I’ve thought hard and long about this, ever since John Clarke asked me to judge The Red Shed a few years ago. I’ve had a lot of luck in competitions. I’ve had poems chosen by Andrew Motion (twice), Liz Lochhead, Blake Morrison, Billy Collins, and Simon Armitage (twice). I have not caught the eye of Carrie Etter, Alison Brackenbury, Jo Bell, George Szirtes or Roger McGough (though with the latter, he probably never got to see it…it’s a huge comp, The Bridport). It’s hard to see that they have much in common apart from being immensely talented, and being poets I love to read.

What about the poems? I can’t see any pattern there, either. I sort of thought that most of them had been narratives of one sort or another, but when I check, I find it’s not exactly true. It’s a variety of elegaic, historical/political, mythic, anecdotal, and biographical. Possibly it’s a list that’s light on the lyrical. There are poems about Ted and Sylvia, Milton’s daughter,selkies, suffragettes, cocklepickers, cutting hair, a 10thC princess, Everest, and the plumage trade. They’re not all in the same voice. One is in the voice of a witch, another of a crucifixion expert. They’re all shapes and sizes. What it comes down to, I suppose, is that there was something in each that caught the eye, or the ear and ‘stuck’. Carole Bromley, who has judged the YorkMix Competition for four years, had to read 1800 entries in 2016, and tells me (and I paraphrase)

it just jumps out, it’s an instinctive thing…but you know it when you see it

And that leads me to the one piece of advice that I’m totally convinced about. You don’t try to second-guess the judge. Because she, or he, simply doesn’t know. I could tell you who my favourite poets are, but I doubt it would help. Vernon Scannell, Charles Causley, Tony Harrison, John Donne, Milton, Pope, Bob Dylan, Christy Ducker, Kim Moore, Roger McGough. Blank verse, free verse, quatrains, sonnets, rhyming couplets, multiple rhymes. It’s not a question of this or that form. But judges all know when something jumps off the page. And the thing about poems that win competitions, which makes them that bit different from poems that get accepted by magazines and journals, is that they are one-off experiences. They don’t have to fit a house style, or sit comfortably/interestingly with anyone else’s poems.

So what sort of things are we talking about?

None of this will be unexpected, I think, or new. I can only tell you what makes me pause as I look through a collection, for instance, what makes me want to buy it.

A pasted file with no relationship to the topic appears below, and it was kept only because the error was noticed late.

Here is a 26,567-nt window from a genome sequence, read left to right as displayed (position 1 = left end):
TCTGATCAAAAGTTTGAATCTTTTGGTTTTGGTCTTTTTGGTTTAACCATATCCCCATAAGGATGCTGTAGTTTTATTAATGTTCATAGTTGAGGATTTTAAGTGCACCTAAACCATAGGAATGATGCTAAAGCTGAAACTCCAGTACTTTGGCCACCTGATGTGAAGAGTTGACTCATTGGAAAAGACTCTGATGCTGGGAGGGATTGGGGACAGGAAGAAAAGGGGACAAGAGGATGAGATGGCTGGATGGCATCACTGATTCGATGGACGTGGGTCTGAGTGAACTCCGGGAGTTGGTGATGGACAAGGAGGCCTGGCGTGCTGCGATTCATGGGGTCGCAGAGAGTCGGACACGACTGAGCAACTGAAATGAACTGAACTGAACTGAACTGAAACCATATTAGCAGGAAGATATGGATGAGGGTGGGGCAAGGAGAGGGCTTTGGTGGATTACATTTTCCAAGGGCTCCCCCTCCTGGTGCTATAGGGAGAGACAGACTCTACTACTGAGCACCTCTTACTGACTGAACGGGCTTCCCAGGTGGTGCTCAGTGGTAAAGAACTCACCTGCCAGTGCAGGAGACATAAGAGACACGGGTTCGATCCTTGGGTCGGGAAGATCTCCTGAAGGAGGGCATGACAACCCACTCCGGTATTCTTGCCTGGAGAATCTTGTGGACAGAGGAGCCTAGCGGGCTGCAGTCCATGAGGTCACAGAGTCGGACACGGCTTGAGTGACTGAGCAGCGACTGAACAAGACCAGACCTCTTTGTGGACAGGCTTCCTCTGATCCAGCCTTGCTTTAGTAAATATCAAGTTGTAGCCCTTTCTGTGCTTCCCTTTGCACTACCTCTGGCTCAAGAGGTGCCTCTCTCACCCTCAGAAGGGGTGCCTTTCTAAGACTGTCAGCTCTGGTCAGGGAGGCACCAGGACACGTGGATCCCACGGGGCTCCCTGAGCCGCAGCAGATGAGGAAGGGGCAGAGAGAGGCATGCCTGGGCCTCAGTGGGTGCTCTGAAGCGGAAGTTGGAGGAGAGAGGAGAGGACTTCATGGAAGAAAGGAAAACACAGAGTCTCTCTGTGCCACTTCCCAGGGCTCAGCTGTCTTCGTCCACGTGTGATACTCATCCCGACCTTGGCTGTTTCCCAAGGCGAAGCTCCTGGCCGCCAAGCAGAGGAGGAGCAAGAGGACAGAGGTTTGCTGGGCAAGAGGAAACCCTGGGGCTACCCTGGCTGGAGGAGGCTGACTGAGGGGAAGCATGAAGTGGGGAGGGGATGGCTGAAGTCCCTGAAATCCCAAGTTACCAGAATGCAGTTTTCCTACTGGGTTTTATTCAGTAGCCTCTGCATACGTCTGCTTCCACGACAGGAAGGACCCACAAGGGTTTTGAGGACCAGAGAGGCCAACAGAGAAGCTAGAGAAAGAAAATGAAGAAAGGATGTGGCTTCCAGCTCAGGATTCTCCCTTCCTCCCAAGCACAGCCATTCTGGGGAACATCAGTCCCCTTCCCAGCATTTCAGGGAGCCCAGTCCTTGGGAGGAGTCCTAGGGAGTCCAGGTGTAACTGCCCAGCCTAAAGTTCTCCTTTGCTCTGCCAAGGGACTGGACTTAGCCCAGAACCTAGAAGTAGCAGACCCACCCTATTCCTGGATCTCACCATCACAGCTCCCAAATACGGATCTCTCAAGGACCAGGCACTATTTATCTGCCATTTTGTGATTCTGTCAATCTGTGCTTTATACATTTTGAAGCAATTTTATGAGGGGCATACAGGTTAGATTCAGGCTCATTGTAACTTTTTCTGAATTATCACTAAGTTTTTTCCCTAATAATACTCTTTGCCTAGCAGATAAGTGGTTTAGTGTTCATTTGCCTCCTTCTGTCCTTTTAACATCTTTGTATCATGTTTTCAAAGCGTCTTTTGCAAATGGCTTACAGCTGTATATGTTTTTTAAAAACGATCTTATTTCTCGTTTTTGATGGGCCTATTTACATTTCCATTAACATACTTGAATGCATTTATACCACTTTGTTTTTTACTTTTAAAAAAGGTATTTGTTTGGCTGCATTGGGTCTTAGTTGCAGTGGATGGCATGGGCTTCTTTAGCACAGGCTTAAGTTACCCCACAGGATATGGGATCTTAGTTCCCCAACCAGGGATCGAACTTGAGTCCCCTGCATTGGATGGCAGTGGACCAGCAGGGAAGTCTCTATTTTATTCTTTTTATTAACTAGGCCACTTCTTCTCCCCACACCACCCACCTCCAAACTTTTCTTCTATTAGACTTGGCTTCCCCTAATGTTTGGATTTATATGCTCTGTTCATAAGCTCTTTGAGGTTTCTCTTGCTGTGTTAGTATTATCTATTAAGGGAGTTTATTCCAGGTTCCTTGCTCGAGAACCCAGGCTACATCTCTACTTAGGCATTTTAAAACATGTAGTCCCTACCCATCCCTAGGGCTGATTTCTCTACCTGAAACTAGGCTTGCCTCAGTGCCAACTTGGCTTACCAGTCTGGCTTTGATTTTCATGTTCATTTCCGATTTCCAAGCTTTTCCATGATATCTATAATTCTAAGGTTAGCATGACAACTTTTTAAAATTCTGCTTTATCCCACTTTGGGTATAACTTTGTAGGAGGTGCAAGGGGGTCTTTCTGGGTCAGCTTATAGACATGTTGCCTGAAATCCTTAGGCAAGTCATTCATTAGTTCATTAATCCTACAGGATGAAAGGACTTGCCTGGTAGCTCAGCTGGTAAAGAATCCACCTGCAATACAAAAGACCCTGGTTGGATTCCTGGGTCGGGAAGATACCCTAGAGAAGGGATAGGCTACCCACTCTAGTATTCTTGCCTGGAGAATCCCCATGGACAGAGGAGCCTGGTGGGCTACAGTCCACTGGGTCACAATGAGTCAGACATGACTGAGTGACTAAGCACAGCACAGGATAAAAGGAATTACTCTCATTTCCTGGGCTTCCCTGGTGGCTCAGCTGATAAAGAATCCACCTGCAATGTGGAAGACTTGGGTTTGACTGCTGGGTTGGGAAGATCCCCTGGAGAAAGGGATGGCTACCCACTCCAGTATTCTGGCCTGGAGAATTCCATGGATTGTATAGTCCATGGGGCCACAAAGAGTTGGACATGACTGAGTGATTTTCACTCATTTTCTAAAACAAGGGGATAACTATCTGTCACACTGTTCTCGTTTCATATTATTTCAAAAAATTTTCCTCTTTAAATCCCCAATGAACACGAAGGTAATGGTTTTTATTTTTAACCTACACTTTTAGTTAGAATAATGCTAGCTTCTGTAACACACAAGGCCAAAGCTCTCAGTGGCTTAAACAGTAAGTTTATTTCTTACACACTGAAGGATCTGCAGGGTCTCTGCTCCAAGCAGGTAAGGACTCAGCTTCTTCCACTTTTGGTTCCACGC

They don’t win competitions but they can snag the attention. Ones that explain exactly what the poem is about don’t do that. But this one does:

Sometimes you think of Bowness

It holds your attention even more because it’s also the first line. And it begins a list of the things that you remember. And each line of the first stanza begins with ‘and’.It’s just a poem that grabs you visually and puzzles you just enough to give it your attention. She can do that, Kim Moore (for ’tis she). She does great titles. If we could speak like wolves.  When I was a thing with feathers. A previous year’s Red Shed judge, Julie Mellor, does, too. Speaking through our bones.Yes. Check out her pamphlet of the same name. So..think about titles.

First lines (which may also be the title). 

(A small caveat here. I said you don’t try to second-guess the judge, but not everyone thinks that using the title as the first line is a good idea. I happen to like it, and I do it a lot, but Helena Nelson for one is dead against it. So maybe it’s not a bad idea to find out if the poet/judge does it in her own work.)

The first line may not have been where the poem started in its first or later drafts. But now you know what the poem’s ‘about’, so you’re playing to get an uncommitted reader’s attention. At the same time you don’t want to give the game away. A good first line will certainly make me pay attention. 

Like The first hymn is Abba: I believe in angels.  Double-take. What’s going on? Must find out. 

Or this one:  They lashed him to old timbers / that would barely float. Him? who is he? A game with a pronoun to create a little hesitation, a suspense. 

Or this: Isn’t it enough that I’ve yanked out my heart?A question will catch the ear, especially if we don’t know who’s asking it or why. 

I’m not offering recipes or nostrums. Just saying: look at the title. Listen to the first line. Ask yourself: why should anyone bother?

The moment.

I go again and again to Clive James’ beautiful Poetry Notebookand his insistence on the memorable, the hard-to-forget. Here’s the thing that strikes me as the heart of the memorable poem, the one that sticks, the one that may just win the prize. ‘Everything’ says James